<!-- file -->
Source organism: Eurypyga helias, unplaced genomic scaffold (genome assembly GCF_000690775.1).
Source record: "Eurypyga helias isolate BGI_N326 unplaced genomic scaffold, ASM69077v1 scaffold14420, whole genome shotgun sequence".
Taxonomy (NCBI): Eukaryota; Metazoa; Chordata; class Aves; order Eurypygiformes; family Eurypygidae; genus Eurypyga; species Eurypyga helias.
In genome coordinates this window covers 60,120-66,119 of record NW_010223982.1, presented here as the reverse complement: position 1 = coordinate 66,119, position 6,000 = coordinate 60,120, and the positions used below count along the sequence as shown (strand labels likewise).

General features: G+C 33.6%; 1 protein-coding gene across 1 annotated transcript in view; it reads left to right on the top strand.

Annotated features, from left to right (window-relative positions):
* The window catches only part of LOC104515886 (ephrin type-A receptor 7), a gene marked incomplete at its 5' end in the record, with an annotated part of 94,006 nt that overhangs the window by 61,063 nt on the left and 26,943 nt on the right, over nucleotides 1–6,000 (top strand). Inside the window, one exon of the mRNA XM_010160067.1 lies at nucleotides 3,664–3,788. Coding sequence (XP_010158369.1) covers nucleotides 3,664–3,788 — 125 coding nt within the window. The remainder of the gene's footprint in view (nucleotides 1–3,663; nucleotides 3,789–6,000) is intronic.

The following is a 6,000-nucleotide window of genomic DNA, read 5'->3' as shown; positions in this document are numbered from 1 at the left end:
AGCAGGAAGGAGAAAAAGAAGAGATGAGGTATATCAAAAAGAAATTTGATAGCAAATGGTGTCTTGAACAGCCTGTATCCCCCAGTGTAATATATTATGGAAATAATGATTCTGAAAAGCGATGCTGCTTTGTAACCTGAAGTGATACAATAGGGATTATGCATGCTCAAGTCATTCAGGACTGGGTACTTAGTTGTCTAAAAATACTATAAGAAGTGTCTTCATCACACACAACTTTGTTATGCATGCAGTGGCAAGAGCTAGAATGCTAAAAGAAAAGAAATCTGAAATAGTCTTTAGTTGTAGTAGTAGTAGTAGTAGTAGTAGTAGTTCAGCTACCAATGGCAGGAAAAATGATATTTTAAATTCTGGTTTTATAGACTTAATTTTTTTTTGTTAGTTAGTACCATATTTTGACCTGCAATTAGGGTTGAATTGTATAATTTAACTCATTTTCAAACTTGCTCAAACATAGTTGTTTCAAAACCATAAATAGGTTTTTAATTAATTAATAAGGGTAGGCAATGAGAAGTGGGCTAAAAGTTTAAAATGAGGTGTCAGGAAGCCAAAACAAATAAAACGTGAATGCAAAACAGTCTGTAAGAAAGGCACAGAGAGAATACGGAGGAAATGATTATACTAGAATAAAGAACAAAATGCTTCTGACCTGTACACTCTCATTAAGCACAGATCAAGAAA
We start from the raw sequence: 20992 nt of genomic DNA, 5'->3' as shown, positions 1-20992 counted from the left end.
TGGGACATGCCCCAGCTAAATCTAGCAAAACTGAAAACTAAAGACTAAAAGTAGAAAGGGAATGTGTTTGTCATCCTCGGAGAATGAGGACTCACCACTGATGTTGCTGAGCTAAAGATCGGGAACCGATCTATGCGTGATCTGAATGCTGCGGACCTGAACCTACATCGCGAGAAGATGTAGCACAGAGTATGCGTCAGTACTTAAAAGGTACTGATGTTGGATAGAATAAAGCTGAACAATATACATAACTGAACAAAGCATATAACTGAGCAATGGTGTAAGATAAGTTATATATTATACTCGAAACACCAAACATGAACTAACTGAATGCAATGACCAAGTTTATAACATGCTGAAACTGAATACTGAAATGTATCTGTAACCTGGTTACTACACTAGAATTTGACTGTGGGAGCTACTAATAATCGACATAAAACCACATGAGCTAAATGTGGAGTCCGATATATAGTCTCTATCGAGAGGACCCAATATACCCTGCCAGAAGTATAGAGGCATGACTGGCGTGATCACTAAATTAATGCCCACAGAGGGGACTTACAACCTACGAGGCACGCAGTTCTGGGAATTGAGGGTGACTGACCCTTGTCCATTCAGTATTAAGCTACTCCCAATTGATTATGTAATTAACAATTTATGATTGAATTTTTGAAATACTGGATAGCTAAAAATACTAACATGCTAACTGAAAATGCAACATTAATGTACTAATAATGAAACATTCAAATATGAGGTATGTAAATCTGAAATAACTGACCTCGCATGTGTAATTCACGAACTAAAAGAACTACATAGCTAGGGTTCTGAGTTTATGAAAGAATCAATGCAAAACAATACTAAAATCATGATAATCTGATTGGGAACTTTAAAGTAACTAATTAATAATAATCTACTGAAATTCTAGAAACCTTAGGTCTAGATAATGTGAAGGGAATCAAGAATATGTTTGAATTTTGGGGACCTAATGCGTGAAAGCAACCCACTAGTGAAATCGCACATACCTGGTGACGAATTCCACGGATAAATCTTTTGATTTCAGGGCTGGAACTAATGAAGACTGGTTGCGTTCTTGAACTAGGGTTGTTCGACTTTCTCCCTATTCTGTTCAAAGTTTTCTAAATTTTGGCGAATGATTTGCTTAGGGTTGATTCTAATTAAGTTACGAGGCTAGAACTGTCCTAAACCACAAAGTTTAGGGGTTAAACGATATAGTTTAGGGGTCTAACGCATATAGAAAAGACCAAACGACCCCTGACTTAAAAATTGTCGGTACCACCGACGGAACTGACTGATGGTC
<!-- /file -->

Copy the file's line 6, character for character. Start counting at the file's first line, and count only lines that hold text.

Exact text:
Annotated features, from left to right (window-relative positions):